Do Nurses Really Love Themselves? - FELLOW NURSES AFRICA
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January 10, 2018

Do Nurses Really Love Themselves?


Of recent I lost my job to a fellow nurse who happened to be a pal right from school. Losing the job isn't the issue here, losing it to a trusted friend  and colleague at a point I least expected and stunned with no alternative is.
Ordinarily he wouldn't have done that, but because of what I term " greed and insecurity " he made an irreparable mistake. Well, that's another story for a great day !

I've heard people say nurses hate themselves, talk down on fellow nurses, this and that but  I hardly pay attention to such hearsay. like the saying goes,
 " Seeing is believing "

During my job hunting adventures, I entered one of the private hospitals and met a young lady of about 22 years of age, dark and slim, averagely pretty and putting on a blue scrub. I said to myself, this must be one of the impersonators  we are talking about.
Hello! I'm Oluwatosin, do I meet the MD on seat?
No sir, how may I help you? She replied.
Well, I'm here to have a discussion with him...
  Are you a Doctor? the usual question people ask each time they see me at the hospital or doing something they think nurses can't do ordinarily. This time round I did something strange...
Yes, I answered, I like to know if there's a vacancy for Nurses or Doctors here.
I'm not sure sir, probably you have to come back to see see the  MD personally and discuss your intents with him, she said with a smile on her face. We exchanged contacts and I left.

Two hours latter, my phone rang, It was a call from an unknown number.

Hello!
I am Damilola , the nurse you met the last time.
How's your journey home? Did you get home safely?

 Oh nurse! I'm fine, thank you .

The MD didn't come back today but may likely come tomorrow , she continued.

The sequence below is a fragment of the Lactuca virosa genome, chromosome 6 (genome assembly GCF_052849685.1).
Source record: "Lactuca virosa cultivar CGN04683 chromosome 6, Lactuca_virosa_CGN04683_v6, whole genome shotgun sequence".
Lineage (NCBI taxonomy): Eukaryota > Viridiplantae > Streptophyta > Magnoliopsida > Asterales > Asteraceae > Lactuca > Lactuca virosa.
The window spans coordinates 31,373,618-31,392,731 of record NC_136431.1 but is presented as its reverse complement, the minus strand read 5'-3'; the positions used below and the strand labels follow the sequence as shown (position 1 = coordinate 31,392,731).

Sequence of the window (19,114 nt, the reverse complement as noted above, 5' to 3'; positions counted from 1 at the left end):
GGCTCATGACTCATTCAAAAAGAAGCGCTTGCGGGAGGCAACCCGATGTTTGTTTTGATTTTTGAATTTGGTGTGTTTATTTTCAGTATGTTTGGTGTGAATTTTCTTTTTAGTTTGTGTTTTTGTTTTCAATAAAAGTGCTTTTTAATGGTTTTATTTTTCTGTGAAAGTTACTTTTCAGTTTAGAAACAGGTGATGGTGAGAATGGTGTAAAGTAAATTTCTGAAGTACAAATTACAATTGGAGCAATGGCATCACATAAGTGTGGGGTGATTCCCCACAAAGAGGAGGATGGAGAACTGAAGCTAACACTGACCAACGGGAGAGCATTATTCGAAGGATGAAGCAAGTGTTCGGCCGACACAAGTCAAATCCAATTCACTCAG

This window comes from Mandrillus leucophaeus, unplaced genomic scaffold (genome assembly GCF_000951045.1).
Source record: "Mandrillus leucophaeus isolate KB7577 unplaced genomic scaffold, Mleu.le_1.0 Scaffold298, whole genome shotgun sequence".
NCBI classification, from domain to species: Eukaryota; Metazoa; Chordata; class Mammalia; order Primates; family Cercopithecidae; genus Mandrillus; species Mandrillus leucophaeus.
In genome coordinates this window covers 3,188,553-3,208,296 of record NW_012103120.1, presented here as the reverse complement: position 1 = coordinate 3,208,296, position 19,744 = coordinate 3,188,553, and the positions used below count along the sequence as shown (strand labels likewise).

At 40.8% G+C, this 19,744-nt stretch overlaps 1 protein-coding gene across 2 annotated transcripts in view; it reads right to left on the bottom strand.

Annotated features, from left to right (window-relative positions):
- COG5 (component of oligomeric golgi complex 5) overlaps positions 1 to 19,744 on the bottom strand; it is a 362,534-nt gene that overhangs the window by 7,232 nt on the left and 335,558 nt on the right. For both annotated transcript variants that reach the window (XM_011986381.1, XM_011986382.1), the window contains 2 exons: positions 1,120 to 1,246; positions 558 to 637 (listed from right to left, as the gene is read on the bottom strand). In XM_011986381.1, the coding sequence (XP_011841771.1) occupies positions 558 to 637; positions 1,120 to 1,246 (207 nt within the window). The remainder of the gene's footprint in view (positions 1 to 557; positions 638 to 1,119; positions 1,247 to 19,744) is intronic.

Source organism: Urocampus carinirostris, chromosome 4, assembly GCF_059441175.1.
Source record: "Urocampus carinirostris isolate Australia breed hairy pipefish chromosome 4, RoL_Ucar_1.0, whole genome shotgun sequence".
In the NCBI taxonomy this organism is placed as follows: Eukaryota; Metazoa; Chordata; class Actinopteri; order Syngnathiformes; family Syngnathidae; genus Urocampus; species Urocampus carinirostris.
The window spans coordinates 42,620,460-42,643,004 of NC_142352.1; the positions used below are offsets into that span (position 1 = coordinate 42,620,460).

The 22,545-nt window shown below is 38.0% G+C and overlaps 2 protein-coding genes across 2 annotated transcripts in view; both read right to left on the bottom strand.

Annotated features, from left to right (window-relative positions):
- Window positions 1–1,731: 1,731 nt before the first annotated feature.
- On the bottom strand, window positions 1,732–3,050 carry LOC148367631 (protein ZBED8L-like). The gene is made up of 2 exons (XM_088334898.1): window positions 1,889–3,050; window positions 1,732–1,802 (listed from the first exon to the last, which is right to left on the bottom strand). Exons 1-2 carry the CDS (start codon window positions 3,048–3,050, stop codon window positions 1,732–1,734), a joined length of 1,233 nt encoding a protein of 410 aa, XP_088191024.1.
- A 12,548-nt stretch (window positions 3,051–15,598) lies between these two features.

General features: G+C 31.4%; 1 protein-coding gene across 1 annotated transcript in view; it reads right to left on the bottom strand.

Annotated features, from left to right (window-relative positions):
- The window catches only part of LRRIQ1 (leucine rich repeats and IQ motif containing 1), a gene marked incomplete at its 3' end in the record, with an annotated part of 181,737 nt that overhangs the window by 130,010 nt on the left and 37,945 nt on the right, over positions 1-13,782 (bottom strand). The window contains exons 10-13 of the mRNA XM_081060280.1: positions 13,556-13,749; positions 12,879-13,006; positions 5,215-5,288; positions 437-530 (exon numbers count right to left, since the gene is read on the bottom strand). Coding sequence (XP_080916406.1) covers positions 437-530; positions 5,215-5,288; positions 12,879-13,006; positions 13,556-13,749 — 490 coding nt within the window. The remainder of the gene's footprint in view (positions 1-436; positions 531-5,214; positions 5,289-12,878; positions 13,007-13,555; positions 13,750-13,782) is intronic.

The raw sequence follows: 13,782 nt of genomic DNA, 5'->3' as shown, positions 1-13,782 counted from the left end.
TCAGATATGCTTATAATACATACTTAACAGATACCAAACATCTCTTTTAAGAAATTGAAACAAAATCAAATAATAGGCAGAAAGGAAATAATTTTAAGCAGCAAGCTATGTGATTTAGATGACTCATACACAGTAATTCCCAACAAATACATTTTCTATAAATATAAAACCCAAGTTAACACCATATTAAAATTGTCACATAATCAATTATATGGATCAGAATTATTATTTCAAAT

However, there's a vacancy somewhere in ibeju lekki, Lagos , I wouldn't mind if you can take the job. I'm also making calls to my friends if I can get a place for you in their hospitals. Do you have a surgical skill?
At this point I was becoming uncomfortable, I smiled and said, thank you nurse, your kind gestures are appreciated. Kindly make your calls and get back to me.
I hung the call and quickly open my whatsapp  and message her.

Hey nurse!
Thanks for the last time, sorry I didn't tell you my identity, it's unusual of me and I did that because I assumed you're an auxiliary. With my interactions with you so far, I'm convinced you are not. I'm Oluwatosin K.O, a Registered Nurse.
Don't hesitate to let me know if there's a vacancy for nurses at your place or any other places. We exchange pleasantries and that was all, till today.

Two things from the story above, the lady was willing to be of help for me to get a job when I never demanded such because she thought I was a doctor.

She became unwilling after I made her realize I'm a colleague, despite persuasions to beckon on me if she sees any job oppening. She didn't even bother to talk to her MD on my behalf as earlier promised, sighs...

 This affirmed the opinion that nurses don't like themselves or better put, we don't like helping ourselves.
There's been instances  where we see nurses talking down on another in the presence of patients which they will never do to any other member of the healthcare team.

I've worked in nurses owned hospitals and doctors owned hospitals, the latter pays, treats and motivates you better.

I've seen where a nurse will deliberately deny a junior nurse permission to go and write exams or do something productive.
Some will even unnecessarily split your off days till it becomes useless. Intimidations and witch-hunting becomes the order of the day.

On the other hand, hardly will you see any other member of the healthcare team do what the other colleague in the opening paragraph did. To a reasonable extent, it is rare.
I am not saying these set of people are perfect, but they work with the consciousness that whatever sacrifice they make, it is for their profession. Nurses can borrow a leaf from this.

I'm not also disputing the fact that there are still great nurses out there who can go extra miles to see another nurse succeed,  of course I've met a number of them. The number of these ones is highly infinitesimal.

We might not be related by blood, Nursing has brought us together in a small world, the nursing world. Our actions to friends, relatives, colleagues and even patients should be geared towards justice and equity and above all, professionalism.

Whatever sacrifices we make or fail to make today we either speak for or against us in the years to come. These little things matter.

NB: This is strictly the opinion of the writer.

Do Nurses really love helping themselves?

Let's hear you in the comment box.

 Oluwatosin K.O RN.
For fellow Nurses Africa

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